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VLAN assigments

Posted on 2012-03-10
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Last Modified: 2014-08-01
Hello,

I am new to vlan and I just have a few questions. I have two buildings, each with its own core, distribution, and access. But everything is in vlan1. I am in the process of redesigning the vlan infrastructure. All of layer 2 stop at the distribution layer. From the distribution to the core, it is all layer 3. So I keep the vlan within the building. The two building communicates via MPLS. My questions are:
- For the management vlan, let say vlan 300. Can I use the same management vlan for both building? Or they have to be different?
- Do the vlans have to be unique throughout my two building network? Let say I  have a user in building 1 with vlan 20 and and he moves to building 2 but still want to be in vlan 20. How will this work as there is a 1-to-1 mapping with vlan and subnet. In other words, I assign a subnet (vlan 20 = 10.10.10.10/24) in my distribution switch. Now if he moves to building 2, how will I configure the distribution switch in building 2?

Thanks
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Question by:mynet
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by:giltjr
ID: 37705770
As long as the two building "NEVER" share layer 2, you can use the same VLAN ids.  

However, you can not share IP subnets.  VLAN20 in building #1 should be a different subnet than from building #2.

Users should not care what VLAN they are on.  Users should not even know what VLAN they are on.  All they should know is they can get to the resources they need.  

Now what why/how are you grouping people.  By floor, by department, or something else?

If by floor, then you could something like:

VLAN10y = 10.x.y.0/24

Where X = 1 or 2 for building 1 or building 2 and Y = the floor they are on.

Now if you are doing it by department and you have departments split across buildings, you need to decide do you want the departments to be in separate IP subnets based on whcih building they are in or bit the bullet and bridge L2 between the building so that everybody in department X is in the same IP subnet no matter which building they are in.
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by:mynet
ID: 37705964
"Now if you are doing it by department and you have departments split across buildings, you need to decide do you want the departments to be in separate IP subnets based on whcih building they are in or bit the bullet and bridge L2 between the building so that everybody in department X is in the same IP subnet no matter which building they are in"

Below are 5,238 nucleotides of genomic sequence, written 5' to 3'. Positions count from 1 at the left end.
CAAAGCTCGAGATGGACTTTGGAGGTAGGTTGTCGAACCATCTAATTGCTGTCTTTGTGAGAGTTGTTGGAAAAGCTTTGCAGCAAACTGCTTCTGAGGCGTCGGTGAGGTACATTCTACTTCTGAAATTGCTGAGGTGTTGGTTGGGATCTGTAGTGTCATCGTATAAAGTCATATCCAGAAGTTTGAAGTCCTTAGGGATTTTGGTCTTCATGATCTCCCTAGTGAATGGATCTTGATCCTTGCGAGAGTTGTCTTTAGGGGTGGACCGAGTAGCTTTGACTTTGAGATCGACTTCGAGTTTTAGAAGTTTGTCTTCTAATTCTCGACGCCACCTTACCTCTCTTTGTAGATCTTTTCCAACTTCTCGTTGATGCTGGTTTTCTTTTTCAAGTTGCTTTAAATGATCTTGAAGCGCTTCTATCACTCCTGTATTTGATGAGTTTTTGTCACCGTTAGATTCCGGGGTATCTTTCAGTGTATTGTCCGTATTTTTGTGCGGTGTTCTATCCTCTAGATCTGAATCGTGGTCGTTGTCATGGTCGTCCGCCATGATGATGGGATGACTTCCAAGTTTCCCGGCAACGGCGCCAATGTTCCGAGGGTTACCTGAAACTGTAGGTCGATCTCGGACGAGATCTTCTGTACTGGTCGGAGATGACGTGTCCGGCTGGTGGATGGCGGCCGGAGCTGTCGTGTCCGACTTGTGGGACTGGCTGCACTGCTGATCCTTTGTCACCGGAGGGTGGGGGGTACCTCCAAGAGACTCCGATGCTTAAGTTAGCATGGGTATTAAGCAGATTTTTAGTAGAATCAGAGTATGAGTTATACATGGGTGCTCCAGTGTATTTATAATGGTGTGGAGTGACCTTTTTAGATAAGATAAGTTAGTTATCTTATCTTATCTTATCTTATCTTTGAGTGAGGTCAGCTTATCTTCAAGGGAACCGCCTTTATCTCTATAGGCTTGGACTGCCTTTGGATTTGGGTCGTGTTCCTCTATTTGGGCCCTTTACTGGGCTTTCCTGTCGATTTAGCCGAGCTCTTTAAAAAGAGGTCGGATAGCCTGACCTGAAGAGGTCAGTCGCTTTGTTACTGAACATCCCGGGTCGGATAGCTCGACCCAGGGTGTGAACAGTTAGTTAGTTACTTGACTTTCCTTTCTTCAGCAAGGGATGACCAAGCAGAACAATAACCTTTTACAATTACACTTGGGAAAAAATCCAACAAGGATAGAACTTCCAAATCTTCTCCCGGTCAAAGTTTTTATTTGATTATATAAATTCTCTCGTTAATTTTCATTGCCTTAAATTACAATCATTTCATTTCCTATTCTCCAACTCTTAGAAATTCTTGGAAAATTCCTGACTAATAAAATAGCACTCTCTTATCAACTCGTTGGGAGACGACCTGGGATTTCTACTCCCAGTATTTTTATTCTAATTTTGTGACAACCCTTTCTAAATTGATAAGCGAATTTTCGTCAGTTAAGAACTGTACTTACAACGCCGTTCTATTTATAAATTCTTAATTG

This is what I am trying to understand. Cisco recommends to keep the vlan local. So if the department A in building 1 has vlan20 (10.20.20.20/24) and some of the users of department A is in building 2. I can then assign vlan20 in building 2 with different subnet, say 10.20.21.20/24. Then I can say that vlan20 is for department A. The users for department A can communicate with each other via layer 3. Does it sound right? Thx
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by:giltjr
ID: 37705973
How far apart are the buildings?  What is the speed of the MPLS network?
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by:abhinavgupta72
ID: 37721628
this can only be possible if your core layer consist of layer 3 switches.
VLAN sharing is possible with switches(L2or3), they can share VLANs.
routers do not understand VLAN. they can only do routing between VLANs with the help of subinterfaces.
if you are using routers at core layer, this can't be possible.

But if you have router at core layer, then you can use VLAN separately.
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by:mynet
ID: 37722483
The core is doing routing. All L2 is from access layer to the distribution layer. Not sure why you need to know the distance of the building and the speed of the MPLS network. We switch from access to distribution and we route from distribution to core. We also route between building. We can use any connectivity between buildings (fiber, MPLS, frame relay, T1, etc...). My question is if I assign vlan 20 to an access switch port in building 1, can I assign the same vlan 20 to an access port in building 2? If I want to keep my vlan local, I will assign a subnet to vlan20 in building 1 and another subnet to vlan20 in building 2. Is that the best practice?
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giltjr earned 500 total points
ID: 37724471
The reason for knowing the distance and speed, is that if they are close enough and there is enough bandwidth you could consider trying to bridge the two site so that they are on the same L2 network.  That way you could have vlan's span the two buildings.

However, if the buildings were, say 3,000 miles apart and you had 1.5 mbps of allowed bandwidth, then you would NOT want to do this.

Now, if you do not want to consider bridging the two site, which is a fine decision, then: